We start with the State's contention that this court does not have jurisdiction to entertain Easterberg's petition for writ of habeas corpus. Recently, in State v. Dunn, 304 Kan. 773, 375 P.3d 332 (2016), we sought to rectify the sometimes careless use of jurisdictional arguments. We clarified that subject matter jurisdiction means "'the power of the court to hear and decide a particular type of action, '" and we declared that "the Kansas Constitution dictates the existence of subject matter jurisdiction." 304 Kan. at 784, 813. In this instance, our constitution is quite explicit in dictating the existence of our jurisdiction in habeas corpus actions, to-wit: "The supreme court shall have original jurisdiction in proceedings in quo warranto, mandamus, and habeas corpus; and such appellate jurisdiction as may be provided by law." Kan. Const. art. 3, § 3.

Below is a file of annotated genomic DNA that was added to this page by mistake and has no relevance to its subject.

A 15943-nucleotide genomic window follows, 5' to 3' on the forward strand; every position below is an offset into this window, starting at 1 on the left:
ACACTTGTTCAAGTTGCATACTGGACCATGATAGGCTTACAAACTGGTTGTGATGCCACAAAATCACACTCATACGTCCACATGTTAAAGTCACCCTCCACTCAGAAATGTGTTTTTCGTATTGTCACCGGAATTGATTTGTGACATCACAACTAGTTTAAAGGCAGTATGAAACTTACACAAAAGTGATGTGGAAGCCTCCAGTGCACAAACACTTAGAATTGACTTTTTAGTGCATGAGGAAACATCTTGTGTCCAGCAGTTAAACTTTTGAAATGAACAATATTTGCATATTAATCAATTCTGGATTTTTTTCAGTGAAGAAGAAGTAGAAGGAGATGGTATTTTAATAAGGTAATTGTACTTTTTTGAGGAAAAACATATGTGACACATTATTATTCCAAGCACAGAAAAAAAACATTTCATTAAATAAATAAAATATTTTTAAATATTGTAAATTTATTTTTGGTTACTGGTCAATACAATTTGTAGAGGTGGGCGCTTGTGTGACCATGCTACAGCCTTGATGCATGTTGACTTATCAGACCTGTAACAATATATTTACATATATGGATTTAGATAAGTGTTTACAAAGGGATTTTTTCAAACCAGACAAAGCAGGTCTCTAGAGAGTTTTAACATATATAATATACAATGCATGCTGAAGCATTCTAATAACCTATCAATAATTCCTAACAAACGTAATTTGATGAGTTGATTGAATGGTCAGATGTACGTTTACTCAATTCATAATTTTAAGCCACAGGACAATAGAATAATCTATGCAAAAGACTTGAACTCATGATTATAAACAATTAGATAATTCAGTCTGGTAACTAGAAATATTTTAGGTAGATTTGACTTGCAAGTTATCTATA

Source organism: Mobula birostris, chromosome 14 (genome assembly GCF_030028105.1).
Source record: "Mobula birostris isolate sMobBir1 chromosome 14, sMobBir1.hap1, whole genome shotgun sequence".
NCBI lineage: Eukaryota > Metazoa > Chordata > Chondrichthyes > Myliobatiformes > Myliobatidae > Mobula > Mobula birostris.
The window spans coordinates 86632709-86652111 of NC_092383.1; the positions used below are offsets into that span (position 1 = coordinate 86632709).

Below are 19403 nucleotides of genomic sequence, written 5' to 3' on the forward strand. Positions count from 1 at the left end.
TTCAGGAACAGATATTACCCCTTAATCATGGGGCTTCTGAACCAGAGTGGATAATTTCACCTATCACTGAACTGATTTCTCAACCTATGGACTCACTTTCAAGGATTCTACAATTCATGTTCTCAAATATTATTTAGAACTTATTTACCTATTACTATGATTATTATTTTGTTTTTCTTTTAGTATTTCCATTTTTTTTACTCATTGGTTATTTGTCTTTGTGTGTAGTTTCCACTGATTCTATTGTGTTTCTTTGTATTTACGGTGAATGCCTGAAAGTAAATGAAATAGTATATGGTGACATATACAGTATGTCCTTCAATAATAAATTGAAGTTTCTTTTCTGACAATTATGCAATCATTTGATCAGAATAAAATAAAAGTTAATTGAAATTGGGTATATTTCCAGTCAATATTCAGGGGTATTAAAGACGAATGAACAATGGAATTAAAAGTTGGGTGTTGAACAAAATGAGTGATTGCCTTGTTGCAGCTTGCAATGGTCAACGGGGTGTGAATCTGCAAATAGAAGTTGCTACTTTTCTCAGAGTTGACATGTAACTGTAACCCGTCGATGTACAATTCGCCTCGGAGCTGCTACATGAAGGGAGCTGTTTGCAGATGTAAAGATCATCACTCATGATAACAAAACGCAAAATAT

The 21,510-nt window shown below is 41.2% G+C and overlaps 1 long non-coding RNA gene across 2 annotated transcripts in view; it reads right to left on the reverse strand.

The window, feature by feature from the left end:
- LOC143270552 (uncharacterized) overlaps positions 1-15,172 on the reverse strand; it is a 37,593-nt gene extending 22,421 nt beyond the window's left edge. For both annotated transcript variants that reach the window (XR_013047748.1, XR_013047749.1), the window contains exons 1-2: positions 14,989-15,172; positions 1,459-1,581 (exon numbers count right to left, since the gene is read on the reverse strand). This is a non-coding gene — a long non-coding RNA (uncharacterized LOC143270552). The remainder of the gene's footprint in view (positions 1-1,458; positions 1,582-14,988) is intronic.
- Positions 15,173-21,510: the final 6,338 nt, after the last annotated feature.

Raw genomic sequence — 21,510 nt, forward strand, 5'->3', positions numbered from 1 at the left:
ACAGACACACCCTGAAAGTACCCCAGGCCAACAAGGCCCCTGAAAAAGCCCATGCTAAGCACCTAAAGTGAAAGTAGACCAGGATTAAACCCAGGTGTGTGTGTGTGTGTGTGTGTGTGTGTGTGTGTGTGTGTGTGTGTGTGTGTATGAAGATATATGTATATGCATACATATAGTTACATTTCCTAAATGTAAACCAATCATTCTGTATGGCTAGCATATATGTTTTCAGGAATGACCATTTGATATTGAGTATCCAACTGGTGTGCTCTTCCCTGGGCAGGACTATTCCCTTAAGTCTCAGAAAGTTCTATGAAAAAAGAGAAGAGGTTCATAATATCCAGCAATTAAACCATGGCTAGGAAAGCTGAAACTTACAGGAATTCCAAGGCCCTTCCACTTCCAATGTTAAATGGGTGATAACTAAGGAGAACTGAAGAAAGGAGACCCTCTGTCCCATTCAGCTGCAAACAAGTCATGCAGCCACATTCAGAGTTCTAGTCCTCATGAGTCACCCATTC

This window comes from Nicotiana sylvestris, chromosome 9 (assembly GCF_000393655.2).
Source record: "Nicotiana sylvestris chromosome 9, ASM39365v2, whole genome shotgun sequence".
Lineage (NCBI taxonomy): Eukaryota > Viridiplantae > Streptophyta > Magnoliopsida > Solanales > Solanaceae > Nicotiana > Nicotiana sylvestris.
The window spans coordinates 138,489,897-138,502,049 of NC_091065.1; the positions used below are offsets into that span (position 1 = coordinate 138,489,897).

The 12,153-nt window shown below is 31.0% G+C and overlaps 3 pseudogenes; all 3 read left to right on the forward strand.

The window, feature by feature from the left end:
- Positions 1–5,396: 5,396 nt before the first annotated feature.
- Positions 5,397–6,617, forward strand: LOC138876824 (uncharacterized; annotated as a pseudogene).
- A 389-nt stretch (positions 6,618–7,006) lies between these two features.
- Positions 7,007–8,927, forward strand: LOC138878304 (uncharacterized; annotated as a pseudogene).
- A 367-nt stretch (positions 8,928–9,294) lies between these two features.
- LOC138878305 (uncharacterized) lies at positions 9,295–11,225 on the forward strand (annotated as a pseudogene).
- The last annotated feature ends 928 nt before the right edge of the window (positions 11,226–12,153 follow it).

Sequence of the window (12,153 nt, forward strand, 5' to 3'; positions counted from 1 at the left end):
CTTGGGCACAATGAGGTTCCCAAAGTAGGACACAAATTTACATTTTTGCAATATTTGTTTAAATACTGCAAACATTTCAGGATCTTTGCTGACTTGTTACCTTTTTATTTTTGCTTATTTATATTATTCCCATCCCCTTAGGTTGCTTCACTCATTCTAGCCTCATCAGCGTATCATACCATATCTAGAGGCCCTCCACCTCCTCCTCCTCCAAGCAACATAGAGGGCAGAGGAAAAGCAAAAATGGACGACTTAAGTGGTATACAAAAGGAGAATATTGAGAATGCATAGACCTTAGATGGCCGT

The State acknowledges that constitutional mandate but nevertheless argues that, when our Kansas Constitution was adopted in 1859, Easterberg's petition "would not have been considered a proceeding in habeas corpus." Specifically, the State suggests that, in 1859, "habeas corpus was generally not available to challenge a person's detention pursuant to legal process by a court of competent jurisdiction; instead, the writ was primarily limited to illegal executive detention and detention by courts that lacked jurisdiction." (Emphasis added.) Of course, such equivocal notions as "generally" and "primarily" are inconsistent with the foundational concepts of subject matter jurisdiction, e.g., jurisdiction cannot be waived or stipulated to and a judgment without subject matter jurisdiction is void. See Dunn, 304 Kan. at 784 ("The existence of subject matter jurisdiction cannot be waived . . . . A conviction obtained in a court without subject matter jurisdiction is void."). If a court can consider a person's challenge to being unlawfully detained-for instance because of exceptional circumstances or for secondary reasons-that court does not lack subject matter jurisdiction over the cause of action.